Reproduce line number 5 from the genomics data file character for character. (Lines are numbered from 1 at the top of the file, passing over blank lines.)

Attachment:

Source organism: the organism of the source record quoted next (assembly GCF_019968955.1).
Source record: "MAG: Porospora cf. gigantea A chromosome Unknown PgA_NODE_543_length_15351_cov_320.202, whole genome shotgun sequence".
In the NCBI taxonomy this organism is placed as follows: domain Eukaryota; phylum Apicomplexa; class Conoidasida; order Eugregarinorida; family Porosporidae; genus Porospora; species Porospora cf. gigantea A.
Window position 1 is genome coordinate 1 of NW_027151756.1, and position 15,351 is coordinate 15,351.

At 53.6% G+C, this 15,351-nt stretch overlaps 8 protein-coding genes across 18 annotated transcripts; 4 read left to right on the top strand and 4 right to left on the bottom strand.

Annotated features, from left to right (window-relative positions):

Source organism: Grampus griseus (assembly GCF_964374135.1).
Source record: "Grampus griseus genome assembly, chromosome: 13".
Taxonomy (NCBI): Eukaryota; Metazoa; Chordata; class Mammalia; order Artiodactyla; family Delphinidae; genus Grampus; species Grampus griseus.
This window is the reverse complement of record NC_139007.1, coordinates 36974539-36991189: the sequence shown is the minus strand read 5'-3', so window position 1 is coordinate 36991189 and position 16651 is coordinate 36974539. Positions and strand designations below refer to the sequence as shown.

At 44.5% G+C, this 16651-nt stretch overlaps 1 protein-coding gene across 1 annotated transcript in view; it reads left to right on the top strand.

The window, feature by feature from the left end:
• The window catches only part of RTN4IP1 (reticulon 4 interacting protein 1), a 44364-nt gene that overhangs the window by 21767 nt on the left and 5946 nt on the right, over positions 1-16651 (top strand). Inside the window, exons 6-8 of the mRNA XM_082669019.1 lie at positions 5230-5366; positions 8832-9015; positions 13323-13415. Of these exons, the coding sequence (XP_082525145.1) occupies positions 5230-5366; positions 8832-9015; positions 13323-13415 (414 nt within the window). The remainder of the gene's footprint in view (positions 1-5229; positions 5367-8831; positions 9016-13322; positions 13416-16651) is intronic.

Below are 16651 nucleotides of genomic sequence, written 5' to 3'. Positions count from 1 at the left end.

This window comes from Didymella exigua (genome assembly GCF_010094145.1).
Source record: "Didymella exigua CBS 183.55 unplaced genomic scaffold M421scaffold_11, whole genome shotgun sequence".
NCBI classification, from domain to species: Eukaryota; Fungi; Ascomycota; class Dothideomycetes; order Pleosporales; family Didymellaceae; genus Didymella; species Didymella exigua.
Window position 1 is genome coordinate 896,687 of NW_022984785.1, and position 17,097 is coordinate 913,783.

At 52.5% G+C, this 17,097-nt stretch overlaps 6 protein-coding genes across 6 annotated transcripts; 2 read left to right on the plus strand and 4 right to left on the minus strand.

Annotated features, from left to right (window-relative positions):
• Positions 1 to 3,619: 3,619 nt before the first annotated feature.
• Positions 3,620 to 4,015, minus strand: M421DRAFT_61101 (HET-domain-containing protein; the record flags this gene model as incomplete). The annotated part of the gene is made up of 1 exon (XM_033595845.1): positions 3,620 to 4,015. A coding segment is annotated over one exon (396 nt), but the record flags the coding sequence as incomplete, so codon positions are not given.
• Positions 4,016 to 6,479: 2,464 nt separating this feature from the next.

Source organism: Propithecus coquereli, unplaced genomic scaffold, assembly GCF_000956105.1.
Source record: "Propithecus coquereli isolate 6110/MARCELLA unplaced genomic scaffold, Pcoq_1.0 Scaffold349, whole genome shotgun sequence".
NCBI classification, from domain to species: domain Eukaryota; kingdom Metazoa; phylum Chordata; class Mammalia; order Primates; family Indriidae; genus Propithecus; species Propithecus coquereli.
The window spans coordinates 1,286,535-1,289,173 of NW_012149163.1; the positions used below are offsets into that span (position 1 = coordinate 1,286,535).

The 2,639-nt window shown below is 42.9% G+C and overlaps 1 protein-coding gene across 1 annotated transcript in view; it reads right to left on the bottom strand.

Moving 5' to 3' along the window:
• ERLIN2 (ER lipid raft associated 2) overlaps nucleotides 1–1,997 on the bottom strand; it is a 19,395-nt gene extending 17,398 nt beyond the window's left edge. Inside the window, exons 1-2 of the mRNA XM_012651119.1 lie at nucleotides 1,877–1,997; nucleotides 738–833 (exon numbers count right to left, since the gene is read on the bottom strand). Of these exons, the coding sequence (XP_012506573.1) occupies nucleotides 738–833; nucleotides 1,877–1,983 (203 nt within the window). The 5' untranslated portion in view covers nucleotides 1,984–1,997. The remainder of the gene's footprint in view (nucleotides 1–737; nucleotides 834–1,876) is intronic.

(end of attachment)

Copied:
At 53.6% G+C, this 15,351-nt stretch overlaps 8 protein-coding genes across 18 annotated transcripts; 4 read left to right on the top strand and 4 right to left on the bottom strand.